Tuesday, April 28, 2009

Twitter Revisited: Shark Jumping, Apps and Metrics Podcast

On Sunday, Mike Qaissaunee and I recorded a 36 minute and 40 second podcast onTwitter applications, shark jumping and metrics.

Listen to it directly in your web browser by clicking here.

If you have iTunes installed you can subscribe to our podcasts by clicking here.

Here's the intro and list of questions asked during the podcast:

Intro: Twitter has become a household word for many of us - just like Google , YouTube , MySpace and Facebook (among others) have in the past. Chris Brogan (in this video) even calls Twitter his "central nervous system". We first podcast on Twitter almost two years ago. In this podcast we take an updated look at Twitter.

Two years is a long time ago it seems. Probably one of the biggest things in my arsenal is my iPhone today. Two years ago the iPhone did not exist. What's changed in two years with Twitter?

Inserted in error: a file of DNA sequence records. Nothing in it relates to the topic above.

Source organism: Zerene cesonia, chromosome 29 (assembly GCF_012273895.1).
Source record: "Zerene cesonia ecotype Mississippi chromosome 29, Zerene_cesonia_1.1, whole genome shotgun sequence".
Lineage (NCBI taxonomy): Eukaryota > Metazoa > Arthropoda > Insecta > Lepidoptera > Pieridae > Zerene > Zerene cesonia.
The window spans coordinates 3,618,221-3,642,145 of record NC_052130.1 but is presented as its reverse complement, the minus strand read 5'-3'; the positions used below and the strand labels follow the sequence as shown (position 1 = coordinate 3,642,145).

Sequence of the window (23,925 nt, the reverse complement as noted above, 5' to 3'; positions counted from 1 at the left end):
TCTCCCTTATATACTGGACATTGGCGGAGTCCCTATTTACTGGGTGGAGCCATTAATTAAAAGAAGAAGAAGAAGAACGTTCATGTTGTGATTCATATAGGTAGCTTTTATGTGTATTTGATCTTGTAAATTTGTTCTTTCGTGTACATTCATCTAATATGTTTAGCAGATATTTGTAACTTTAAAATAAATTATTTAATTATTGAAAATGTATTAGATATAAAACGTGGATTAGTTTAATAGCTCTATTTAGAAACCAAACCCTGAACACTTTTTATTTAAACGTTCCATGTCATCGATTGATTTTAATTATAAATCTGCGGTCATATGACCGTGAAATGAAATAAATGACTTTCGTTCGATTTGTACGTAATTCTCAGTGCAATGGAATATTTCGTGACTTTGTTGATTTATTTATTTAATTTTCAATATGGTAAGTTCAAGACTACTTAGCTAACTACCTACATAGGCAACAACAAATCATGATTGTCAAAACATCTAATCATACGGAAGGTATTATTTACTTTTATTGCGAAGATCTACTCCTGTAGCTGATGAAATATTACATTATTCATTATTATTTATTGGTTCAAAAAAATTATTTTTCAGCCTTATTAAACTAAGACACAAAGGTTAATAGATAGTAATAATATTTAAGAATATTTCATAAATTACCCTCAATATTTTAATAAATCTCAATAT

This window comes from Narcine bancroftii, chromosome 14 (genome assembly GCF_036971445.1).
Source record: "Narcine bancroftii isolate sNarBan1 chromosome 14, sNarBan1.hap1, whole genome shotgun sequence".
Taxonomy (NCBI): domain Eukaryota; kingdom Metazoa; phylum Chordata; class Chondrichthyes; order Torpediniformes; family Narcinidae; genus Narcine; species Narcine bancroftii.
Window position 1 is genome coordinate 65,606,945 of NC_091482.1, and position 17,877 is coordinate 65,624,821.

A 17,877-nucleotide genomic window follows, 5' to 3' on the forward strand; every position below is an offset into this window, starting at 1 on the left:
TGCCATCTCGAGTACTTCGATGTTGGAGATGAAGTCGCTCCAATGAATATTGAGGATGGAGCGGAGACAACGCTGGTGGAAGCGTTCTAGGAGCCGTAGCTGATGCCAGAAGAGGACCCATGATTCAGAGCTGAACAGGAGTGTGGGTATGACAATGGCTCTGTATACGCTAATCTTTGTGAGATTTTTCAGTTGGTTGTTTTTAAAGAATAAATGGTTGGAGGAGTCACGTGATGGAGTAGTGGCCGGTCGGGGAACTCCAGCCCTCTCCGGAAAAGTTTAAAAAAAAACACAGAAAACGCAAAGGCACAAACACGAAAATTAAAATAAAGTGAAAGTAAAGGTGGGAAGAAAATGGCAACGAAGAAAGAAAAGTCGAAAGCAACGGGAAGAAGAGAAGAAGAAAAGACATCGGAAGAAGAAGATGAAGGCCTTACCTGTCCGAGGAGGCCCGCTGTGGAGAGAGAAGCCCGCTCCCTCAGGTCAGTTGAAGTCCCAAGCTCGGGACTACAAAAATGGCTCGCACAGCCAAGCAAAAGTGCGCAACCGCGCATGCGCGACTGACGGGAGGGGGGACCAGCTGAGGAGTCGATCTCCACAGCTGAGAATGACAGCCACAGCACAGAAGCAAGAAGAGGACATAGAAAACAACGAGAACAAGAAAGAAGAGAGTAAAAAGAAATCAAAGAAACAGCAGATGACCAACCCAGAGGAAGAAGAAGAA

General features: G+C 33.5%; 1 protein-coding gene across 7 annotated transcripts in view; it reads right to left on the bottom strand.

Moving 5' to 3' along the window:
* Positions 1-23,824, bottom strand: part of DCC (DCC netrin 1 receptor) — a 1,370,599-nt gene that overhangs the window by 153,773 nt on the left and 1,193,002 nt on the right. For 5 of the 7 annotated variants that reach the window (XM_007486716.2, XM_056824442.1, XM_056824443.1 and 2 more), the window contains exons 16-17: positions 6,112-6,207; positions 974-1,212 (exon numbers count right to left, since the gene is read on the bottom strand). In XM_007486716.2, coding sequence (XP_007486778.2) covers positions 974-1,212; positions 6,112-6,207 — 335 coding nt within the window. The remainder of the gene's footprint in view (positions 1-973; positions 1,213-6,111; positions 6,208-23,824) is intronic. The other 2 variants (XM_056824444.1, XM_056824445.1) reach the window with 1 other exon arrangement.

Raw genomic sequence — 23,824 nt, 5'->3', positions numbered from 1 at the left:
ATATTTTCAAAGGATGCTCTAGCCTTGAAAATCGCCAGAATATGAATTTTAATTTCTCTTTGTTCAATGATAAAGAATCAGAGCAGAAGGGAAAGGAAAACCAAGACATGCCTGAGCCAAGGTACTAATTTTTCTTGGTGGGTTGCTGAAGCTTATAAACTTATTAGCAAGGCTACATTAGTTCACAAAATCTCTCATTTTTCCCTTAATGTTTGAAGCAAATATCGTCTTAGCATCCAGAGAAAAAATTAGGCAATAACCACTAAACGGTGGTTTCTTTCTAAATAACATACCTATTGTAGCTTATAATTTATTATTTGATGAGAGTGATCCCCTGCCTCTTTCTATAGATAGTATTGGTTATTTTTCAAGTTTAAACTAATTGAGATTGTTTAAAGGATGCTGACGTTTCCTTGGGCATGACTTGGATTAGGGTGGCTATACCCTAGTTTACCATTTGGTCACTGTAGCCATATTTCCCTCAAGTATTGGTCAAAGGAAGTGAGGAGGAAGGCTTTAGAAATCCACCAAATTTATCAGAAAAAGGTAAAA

What are some of your favorite apps?

What's up with all this Twitter following - how should we be handling?

I've been hearing the term "jump the shark" recently when some discuss Twitter. What does that mean?

I notice a lot of business people using Twitter, maybe it has jumped the shark. What are they doing? How are business people using it?

So, lots of people seem to be giving Twitter a try but how do we know who has actually drank the kool-aid and has become a daily Twitter user?

Before we talk about numbers, The Influential Marketing Blog has put together something called the 5 stages of Twitter Acceptance.

We talk a lot about impact when it comes to grants - can you explain what that means?

So, what's the interest in things like Twitter?

What are some Twitter measurement tools?

We've come across a couple of tools that attempt to measureTwitter - a web-based application called Twitter Grader and another called Twinfluence .

Twitter Grader is interesting but there is not a lot of detail. Can you discuss Twinfluence?

Didn't Twinfluence at one time try to measure efficiency?

So, Twinfluence attempts to measure more things. How does it compare to Twitter Grader?

What about spam?